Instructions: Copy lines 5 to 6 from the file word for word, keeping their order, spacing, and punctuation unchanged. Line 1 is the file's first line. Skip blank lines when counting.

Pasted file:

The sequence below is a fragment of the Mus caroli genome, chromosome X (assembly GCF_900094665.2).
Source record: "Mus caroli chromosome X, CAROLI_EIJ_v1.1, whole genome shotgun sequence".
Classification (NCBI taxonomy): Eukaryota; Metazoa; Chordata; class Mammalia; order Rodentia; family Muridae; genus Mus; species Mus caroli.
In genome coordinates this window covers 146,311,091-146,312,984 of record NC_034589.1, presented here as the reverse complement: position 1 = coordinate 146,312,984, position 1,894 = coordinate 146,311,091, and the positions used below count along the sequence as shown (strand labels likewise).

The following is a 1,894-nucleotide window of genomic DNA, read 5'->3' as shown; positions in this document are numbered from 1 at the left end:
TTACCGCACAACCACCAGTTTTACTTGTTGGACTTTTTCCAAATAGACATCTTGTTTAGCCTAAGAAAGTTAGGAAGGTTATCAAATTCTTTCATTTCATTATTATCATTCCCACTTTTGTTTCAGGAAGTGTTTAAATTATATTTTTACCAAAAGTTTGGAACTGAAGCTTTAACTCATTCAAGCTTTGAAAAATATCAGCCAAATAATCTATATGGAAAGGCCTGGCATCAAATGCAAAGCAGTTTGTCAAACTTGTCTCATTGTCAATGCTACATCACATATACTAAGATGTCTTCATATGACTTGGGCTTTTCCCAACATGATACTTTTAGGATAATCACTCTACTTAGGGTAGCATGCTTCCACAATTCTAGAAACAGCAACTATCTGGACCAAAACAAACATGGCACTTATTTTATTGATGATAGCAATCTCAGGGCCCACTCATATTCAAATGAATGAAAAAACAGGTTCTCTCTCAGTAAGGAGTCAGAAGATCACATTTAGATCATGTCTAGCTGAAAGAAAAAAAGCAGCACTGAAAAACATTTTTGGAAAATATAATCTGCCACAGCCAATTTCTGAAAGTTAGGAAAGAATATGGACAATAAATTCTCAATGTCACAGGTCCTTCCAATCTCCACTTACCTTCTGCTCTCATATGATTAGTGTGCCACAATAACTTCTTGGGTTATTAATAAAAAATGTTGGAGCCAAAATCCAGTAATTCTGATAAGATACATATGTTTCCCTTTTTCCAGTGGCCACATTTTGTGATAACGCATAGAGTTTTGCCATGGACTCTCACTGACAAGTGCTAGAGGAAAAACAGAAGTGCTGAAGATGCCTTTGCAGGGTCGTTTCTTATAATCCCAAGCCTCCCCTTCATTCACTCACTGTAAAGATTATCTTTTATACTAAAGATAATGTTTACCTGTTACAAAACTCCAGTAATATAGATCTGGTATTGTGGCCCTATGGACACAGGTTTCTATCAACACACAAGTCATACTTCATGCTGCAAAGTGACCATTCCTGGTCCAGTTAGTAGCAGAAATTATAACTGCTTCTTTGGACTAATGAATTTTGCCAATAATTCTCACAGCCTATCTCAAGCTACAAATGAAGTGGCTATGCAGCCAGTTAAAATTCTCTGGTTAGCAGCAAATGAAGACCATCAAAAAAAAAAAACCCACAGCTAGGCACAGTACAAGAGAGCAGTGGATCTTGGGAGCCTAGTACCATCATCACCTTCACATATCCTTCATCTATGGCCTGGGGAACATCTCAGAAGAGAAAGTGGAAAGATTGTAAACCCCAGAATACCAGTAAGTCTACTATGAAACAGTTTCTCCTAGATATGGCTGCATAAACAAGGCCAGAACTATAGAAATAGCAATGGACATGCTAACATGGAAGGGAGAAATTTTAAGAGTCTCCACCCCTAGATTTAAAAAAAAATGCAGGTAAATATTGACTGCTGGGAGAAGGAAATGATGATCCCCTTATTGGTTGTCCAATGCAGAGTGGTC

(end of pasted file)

The following is a 1,894-nucleotide window of genomic DNA, read 5'->3' as shown; positions in this document are numbered from 1 at the left end:
TTACCGCACAACCACCAGTTTTACTTGTTGGACTTTTTCCAAATAGACATCTTGTTTAGCCTAAGAAAGTTAGGAAGGTTATCAAATTCTTTCATTTCATTATTATCATTCCCACTTTTGTTTCAGGAAGTGTTTAAATTATATTTTTACCAAAAGTTTGGAACTGAAGCTTTAACTCATTCAAGCTTTGAAAAATATCAGCCAAATAATCTATATGGAAAGGCCTGGCATCAAATGCAAAGCAGTTTGTCAAACTTGTCTCATTGTCAATGCTACATCACATATACTAAGATGTCTTCATATGACTTGGGCTTTTCCCAACATGATACTTTTAGGATAATCACTCTACTTAGGGTAGCATGCTTCCACAATTCTAGAAACAGCAACTATCTGGACCAAAACAAACATGGCACTTATTTTATTGATGATAGCAATCTCAGGGCCCACTCATATTCAAATGAATGAAAAAACAGGTTCTCTCTCAGTAAGGAGTCAGAAGATCACATTTAGATCATGTCTAGCTGAAAGAAAAAAAGCAGCACTGAAAAACATTTTTGGAAAATATAATCTGCCACAGCCAATTTCTGAAAGTTAGGAAAGAATATGGACAATAAATTCTCAATGTCACAGGTCCTTCCAATCTCCACTTACCTTCTGCTCTCATATGATTAGTGTGCCACAATAACTTCTTGGGTTATTAATAAAAAATGTTGGAGCCAAAATCCAGTAATTCTGATAAGATACATATGTTTCCCTTTTTCCAGTGGCCACATTTTGTGATAACGCATAGAGTTTTGCCATGGACTCTCACTGACAAGTGCTAGAGGAAAAACAGAAGTGCTGAAGATGCCTTTGCAGGGTCGTTTCTTATAATCCCAAGCCTCCCCTTCATTCACTCACTGTAAAGATTATCTTTTATACTAAAGATAATGTTTACCTGTTACAAAACTCCAGTAATATAGATCTGGTATTGTGGCCCTATGGACACAGGTTTCTATCAACACACAAGTCATACTTCATGCTGCAAAGTGACCATTCCTGGTCCAGTTAGTAGCAGAAATTATAACTGCTTCTTTGGACTAATGAATTTTGCCAATAATTCTCACAGCCTATCTCAAGCTACAAATGAAGTGGCTATGCAGCCAGTTAAAATTCTCTGGTTAGCAGCAAATGAAGACCATCAAAAAAAAAAAACCCACAGCTAGGCACAGTACAAGAGAGCAGTGGATCTTGGGAGCCTAGTACCATCATCACCTTCACATATCCTTCATCTATGGCCTGGGGAACATCTCAGAAGAGAAAGTGGAAAGATTGTAAACCCCAGAATACCAGTAAGTCTACTATGAAACAGTTTCTCCTAGATATGGCTGCATAAACAAGGCCAGAACTATAGAAATAGCAATGGACATGCTAACATGGAAGGGAGAAATTTTAAGAGTCTCCACCCCTAGATTTAAAAAAAAATGCAGGTAAATATTGACTGCTGGGAGAAGGAAATGATGATCCCCTTATTGGTTGTCCAATGCAGAGTGGTC